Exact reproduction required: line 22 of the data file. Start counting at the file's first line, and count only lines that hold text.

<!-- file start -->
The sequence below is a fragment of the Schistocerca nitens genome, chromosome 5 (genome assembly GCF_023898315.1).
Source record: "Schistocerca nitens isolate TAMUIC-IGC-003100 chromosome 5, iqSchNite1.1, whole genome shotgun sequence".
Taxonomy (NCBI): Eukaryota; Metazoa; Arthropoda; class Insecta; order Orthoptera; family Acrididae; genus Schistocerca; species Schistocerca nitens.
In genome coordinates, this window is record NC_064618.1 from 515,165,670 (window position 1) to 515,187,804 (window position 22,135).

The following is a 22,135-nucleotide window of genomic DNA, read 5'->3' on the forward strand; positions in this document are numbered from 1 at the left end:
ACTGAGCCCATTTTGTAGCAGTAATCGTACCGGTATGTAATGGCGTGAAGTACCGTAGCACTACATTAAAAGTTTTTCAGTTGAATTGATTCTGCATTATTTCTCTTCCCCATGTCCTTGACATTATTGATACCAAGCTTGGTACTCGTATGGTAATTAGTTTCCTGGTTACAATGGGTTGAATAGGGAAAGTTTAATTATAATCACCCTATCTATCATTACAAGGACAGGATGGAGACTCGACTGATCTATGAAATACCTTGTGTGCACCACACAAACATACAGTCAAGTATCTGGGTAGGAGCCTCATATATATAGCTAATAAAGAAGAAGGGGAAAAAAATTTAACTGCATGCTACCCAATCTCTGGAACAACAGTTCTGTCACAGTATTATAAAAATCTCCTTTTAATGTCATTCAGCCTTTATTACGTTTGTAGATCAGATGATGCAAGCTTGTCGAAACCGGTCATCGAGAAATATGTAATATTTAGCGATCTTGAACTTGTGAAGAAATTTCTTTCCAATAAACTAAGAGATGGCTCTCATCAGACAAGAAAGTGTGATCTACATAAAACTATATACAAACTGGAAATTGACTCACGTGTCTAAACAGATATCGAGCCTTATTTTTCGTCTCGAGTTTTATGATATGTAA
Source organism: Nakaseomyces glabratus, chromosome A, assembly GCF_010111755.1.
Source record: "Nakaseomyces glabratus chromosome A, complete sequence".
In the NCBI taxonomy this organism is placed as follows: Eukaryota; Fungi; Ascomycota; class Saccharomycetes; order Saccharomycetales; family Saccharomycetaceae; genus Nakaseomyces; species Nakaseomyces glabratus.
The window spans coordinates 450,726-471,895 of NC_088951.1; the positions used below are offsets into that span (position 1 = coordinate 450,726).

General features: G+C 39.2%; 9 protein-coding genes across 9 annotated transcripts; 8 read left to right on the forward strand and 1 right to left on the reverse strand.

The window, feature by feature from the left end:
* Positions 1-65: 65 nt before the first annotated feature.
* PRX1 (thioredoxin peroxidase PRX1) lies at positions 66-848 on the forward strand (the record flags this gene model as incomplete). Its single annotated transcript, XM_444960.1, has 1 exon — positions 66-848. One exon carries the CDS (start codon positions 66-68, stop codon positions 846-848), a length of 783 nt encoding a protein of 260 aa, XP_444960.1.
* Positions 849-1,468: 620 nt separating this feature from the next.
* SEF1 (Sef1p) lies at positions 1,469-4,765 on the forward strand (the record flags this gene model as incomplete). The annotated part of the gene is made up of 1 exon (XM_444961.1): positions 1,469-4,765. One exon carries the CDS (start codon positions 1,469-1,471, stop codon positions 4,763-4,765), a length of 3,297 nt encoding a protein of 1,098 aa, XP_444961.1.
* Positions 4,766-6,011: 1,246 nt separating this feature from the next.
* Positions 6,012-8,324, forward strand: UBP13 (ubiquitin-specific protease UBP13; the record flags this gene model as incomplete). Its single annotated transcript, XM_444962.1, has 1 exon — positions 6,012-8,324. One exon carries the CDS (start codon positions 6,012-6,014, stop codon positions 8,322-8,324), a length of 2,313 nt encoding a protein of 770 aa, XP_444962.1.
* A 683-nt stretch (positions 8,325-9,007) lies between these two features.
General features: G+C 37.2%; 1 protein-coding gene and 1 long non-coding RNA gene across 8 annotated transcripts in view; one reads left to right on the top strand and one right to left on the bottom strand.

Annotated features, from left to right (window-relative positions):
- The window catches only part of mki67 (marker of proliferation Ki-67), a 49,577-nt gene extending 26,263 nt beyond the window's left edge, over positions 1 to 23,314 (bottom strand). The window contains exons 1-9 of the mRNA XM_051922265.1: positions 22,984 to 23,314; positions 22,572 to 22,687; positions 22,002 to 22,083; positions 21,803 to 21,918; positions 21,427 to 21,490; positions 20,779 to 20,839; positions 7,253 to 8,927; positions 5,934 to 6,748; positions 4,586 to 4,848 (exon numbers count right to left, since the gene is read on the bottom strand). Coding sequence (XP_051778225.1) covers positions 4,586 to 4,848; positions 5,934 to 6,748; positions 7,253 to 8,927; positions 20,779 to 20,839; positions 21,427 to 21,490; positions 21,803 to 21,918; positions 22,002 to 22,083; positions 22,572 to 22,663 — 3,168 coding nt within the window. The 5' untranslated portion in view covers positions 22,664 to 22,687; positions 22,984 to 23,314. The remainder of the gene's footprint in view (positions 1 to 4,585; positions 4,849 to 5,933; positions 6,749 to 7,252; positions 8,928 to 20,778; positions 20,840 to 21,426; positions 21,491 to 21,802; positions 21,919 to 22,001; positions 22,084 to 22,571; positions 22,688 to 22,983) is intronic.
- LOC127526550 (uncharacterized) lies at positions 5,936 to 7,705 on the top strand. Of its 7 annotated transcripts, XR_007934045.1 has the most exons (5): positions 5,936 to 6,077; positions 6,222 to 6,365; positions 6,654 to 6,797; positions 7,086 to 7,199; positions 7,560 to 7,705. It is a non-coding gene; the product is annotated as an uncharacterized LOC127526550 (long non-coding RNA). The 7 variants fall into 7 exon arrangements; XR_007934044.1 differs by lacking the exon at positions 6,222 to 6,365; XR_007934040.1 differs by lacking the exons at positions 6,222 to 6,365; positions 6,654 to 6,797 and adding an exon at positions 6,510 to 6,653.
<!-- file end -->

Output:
- The window catches only part of mki67 (marker of proliferation Ki-67), a 49,577-nt gene extending 26,263 nt beyond the window's left edge, over positions 1 to 23,314 (bottom strand). The window contains exons 1-9 of the mRNA XM_051922265.1: positions 22,984 to 23,314; positions 22,572 to 22,687; positions 22,002 to 22,083; positions 21,803 to 21,918; positions 21,427 to 21,490; positions 20,779 to 20,839; positions 7,253 to 8,927; positions 5,934 to 6,748; positions 4,586 to 4,848 (exon numbers count right to left, since the gene is read on the bottom strand). Coding sequence (XP_051778225.1) covers positions 4,586 to 4,848; positions 5,934 to 6,748; positions 7,253 to 8,927; positions 20,779 to 20,839; positions 21,427 to 21,490; positions 21,803 to 21,918; positions 22,002 to 22,083; positions 22,572 to 22,663 — 3,168 coding nt within the window. The 5' untranslated portion in view covers positions 22,664 to 22,687; positions 22,984 to 23,314. The remainder of the gene's footprint in view (positions 1 to 4,585; positions 4,849 to 5,933; positions 6,749 to 7,252; positions 8,928 to 20,778; positions 20,840 to 21,426; positions 21,491 to 21,802; positions 21,919 to 22,001; positions 22,084 to 22,571; positions 22,688 to 22,983) is intronic.